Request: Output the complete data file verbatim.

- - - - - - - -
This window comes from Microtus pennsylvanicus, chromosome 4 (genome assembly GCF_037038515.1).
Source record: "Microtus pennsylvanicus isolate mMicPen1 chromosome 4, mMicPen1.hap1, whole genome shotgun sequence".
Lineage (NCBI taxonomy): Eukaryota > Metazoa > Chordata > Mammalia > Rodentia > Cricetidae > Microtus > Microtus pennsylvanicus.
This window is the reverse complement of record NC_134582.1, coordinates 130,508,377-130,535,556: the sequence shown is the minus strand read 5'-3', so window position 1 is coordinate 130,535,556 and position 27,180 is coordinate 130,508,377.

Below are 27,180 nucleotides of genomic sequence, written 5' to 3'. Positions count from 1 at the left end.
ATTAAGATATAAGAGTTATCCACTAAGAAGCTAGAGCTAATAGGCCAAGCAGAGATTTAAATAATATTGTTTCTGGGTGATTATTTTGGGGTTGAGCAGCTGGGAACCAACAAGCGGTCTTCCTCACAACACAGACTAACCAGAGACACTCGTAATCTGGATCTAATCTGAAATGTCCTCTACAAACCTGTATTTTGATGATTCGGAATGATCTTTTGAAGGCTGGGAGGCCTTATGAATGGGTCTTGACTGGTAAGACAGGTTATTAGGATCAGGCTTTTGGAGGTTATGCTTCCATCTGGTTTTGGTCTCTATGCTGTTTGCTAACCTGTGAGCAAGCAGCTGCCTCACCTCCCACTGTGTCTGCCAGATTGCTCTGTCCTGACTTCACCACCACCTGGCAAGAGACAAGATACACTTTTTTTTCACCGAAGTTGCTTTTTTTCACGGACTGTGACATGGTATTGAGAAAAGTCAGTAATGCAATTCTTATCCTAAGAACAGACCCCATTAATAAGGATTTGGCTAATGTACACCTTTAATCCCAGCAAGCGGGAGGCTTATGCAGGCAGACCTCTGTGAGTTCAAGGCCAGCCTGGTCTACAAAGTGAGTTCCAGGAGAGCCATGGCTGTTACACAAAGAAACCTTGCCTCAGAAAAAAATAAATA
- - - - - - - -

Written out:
This window comes from Microtus pennsylvanicus, chromosome 4 (genome assembly GCF_037038515.1).
Source record: "Microtus pennsylvanicus isolate mMicPen1 chromosome 4, mMicPen1.hap1, whole genome shotgun sequence".
Lineage (NCBI taxonomy): Eukaryota > Metazoa > Chordata > Mammalia > Rodentia > Cricetidae > Microtus > Microtus pennsylvanicus.
This window is the reverse complement of record NC_134582.1, coordinates 130,508,377-130,535,556: the sequence shown is the minus strand read 5'-3', so window position 1 is coordinate 130,535,556 and position 27,180 is coordinate 130,508,377.

Below are 27,180 nucleotides of genomic sequence, written 5' to 3'. Positions count from 1 at the left end.
ATTAAGATATAAGAGTTATCCACTAAGAAGCTAGAGCTAATAGGCCAAGCAGAGATTTAAATAATATTGTTTCTGGGTGATTATTTTGGGGTTGAGCAGCTGGGAACCAACAAGCGGTCTTCCTCACAACACAGACTAACCAGAGACACTCGTAATCTGGATCTAATCTGAAATGTCCTCTACAAACCTGTATTTTGATGATTCGGAATGATCTTTTGAAGGCTGGGAGGCCTTATGAATGGGTCTTGACTGGTAAGACAGGTTATTAGGATCAGGCTTTTGGAGGTTATGCTTCCATCTGGTTTTGGTCTCTATGCTGTTTGCTAACCTGTGAGCAAGCAGCTGCCTCACCTCCCACTGTGTCTGCCAGATTGCTCTGTCCTGACTTCACCACCACCTGGCAAGAGACAAGATACACTTTTTTTTCACCGAAGTTGCTTTTTTTCACGGACTGTGACATGGTATTGAGAAAAGTCAGTAATGCAATTCTTATCCTAAGAACAGACCCCATTAATAAGGATTTGGCTAATGTACACCTTTAATCCCAGCAAGCGGGAGGCTTATGCAGGCAGACCTCTGTGAGTTCAAGGCCAGCCTGGTCTACAAAGTGAGTTCCAGGAGAGCCATGGCTGTTACACAAAGAAACCTTGCCTCAGAAAAAAATAAATA